The zen of the long drive.
From Another Country Diary 3 Feb. 2002

Living (and travelling) between cities and the country has been a consistent part of my life from the time, when as a teenager, I moved from the country to Melbourne to go to RMIT. It was hard to get back there until I bought my first car when I was 20. Since then, I have been heading either from the city to the country or from Sydney to Melbourne following work. I’m used to it and I like it. Travelling  alone on a long drive has a complexity that always gives me something new and it’s not the same things that you get from ‘travel’.

As a Traveller or Tourist, you’re looking for new experiences and sensations from your journey and the destinations you visit. While that can happen in a car, most of these trips were just about getting from A to B and could have been by air or train (if you didn’t also need the car when you arrived. And if you could afford it.) I’ve been driving from Melbourne to Sydney at least  four or five times a year for thirty years or so. When I started that trip of around 3000 kilometres it took more than a day (especially in the old cars I used to own), requiring an overnight stop or roadside sleep. Now it can be driven in 10 hours in relative comfort. From Bungendore it takes about 7 hours to get to Melbourne and 3 to Sydney.

First you get the thinking time. There are still gaps in the journey where the car radio doesn’t work, and if there’s no cassette music I feel like listening to in the small dark green, cardboard kid’s suitcase I use to store the tapes, then it’s silence. That is quality think time. It’s partly why I overcome my guilt about travelling alone in my ‘environment antagonistic petrol burning car’ and avoid picking up hitchhikers, even when they look benign and friendly.

This is my space and I enjoy the quiet and the freedom of things being at my rhythm.

The other aspect involves the urge to record some of that now very familiar scenery (with an occasional fresh moment as a new bit of dual highway is opened and the vista is pushed sideways) and the strange doggedness of getting to the destination. It becomes an intellectual tussle. “Wow, look at the light on that hill. I have to photograph it. I’ll just pull over. Hmm, double lines, where is it safe? Damn, can’t slow down now, there’s a truck behind. I’ll just signal and then try and find a spot. Oh, now it’s not as nice, it was better with those trees framing the edge. I’ll go back. Damn, the highway is divided so I’ll have to find somewhere to turn around. God that was beautiful, just the perfect angle! Go on truck, pass me so I can stop. I can’t see anywhere ahead. Oh, it’s too much trouble, there’ll be another good shot ahead”, and you speed up again, and there isn’t an angle as nice or you flash past another “Wow” moment and the same equivocating process starts again.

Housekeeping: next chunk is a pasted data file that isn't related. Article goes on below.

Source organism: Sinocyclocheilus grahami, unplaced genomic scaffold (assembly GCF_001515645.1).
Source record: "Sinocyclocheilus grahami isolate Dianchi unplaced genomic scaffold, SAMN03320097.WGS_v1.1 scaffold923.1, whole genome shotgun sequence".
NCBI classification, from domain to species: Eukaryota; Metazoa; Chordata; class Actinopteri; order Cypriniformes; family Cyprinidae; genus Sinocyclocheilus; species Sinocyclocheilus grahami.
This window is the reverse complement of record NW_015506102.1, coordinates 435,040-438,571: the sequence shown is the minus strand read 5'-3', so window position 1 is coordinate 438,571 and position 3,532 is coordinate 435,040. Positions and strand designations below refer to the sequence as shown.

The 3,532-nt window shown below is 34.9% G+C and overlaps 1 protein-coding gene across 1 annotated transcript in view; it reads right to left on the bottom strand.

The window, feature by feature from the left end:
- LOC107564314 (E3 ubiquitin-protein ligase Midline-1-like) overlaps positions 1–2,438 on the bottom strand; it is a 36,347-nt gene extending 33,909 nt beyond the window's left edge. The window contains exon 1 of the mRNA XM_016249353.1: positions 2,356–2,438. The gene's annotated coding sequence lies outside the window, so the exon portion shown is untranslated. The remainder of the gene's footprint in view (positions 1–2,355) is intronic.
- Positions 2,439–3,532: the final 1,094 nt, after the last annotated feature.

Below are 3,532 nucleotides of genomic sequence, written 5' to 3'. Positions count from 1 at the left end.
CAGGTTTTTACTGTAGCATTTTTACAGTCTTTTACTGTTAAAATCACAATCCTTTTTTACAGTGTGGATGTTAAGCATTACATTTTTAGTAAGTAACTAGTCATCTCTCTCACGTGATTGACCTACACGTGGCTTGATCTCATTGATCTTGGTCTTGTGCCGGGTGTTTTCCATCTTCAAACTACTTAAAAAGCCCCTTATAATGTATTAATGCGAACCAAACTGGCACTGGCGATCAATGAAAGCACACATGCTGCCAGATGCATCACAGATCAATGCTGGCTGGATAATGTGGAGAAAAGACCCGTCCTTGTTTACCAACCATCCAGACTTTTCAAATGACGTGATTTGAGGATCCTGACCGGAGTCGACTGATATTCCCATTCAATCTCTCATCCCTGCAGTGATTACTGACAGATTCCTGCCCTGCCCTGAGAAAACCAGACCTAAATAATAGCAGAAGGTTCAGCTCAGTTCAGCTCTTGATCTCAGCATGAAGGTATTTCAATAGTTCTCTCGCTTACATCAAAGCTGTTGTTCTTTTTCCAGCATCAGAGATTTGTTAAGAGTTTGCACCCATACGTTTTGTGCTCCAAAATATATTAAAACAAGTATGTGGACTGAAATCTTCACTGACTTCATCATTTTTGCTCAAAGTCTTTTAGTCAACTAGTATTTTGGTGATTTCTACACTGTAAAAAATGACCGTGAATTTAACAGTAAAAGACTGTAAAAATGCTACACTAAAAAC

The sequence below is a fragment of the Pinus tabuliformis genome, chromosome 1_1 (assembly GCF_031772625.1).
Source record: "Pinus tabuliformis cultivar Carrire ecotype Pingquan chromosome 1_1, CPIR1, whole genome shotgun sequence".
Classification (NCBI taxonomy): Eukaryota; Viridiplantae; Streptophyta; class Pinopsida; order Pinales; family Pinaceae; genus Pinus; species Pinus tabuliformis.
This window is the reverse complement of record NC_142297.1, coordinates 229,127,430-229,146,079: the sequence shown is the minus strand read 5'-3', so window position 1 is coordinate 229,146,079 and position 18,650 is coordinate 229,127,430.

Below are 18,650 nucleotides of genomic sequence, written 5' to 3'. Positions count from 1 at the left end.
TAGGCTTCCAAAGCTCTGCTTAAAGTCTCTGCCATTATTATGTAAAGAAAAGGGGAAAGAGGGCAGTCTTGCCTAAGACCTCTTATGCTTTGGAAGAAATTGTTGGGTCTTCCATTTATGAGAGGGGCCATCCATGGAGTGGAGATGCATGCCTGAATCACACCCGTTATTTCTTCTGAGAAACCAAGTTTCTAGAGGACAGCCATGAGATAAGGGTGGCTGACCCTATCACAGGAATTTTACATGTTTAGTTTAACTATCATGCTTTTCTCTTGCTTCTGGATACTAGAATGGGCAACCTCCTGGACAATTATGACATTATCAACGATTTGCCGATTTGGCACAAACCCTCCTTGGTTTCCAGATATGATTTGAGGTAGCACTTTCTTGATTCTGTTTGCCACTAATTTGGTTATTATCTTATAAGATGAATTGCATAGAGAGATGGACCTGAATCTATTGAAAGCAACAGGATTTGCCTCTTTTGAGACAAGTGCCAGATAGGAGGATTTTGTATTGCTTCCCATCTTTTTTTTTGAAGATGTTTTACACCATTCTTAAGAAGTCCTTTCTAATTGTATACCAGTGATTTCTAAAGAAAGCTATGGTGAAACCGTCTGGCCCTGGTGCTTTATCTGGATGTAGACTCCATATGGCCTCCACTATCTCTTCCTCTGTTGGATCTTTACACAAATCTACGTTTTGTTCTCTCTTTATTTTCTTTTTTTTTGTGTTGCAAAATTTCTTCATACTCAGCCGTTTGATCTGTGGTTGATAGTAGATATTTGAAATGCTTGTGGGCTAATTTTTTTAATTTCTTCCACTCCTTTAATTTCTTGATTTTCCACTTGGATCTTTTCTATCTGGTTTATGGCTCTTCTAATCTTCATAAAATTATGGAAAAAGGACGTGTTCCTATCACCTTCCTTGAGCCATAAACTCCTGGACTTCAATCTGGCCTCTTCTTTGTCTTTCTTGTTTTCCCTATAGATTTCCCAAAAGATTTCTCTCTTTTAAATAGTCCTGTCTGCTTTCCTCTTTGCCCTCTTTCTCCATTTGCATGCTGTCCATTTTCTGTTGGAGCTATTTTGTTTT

It’s like that quote I like from the  Seamus Heaney poem Postscript where he writes about driving through County Clare  “when the wind and the light are working off each other”.

Useless to think you’ll park and capture it
More thoroughly. You are neither here nor there,
A hurry through which known and strange things pass
As big soft buffetings come at the car sideways
And find the heart unlatched and blow it open.

This time, just out of Gundagai I did stop. Not at the first wow moment but before the fast moving light had changed. Just before the clouds swept a heavy summer thunderstorm over the road and everyone slowed or pulled over as the highway was inches deep in water. Five minutes later it was gone, leaving only that intoxicating smell of rain on summer dry ground and dry grass that came through the air conditioner. It prompted me to open the windows which filled the car with a rush of hot wet ion charged air.


Memo to self: Don’t just avoid the dilemma by trying to photograph out the window with one hand while you’re traveling at 110k (sort of). Even if the clouds are spectacular and the light patterns weird. Just watch the road or you’ll die.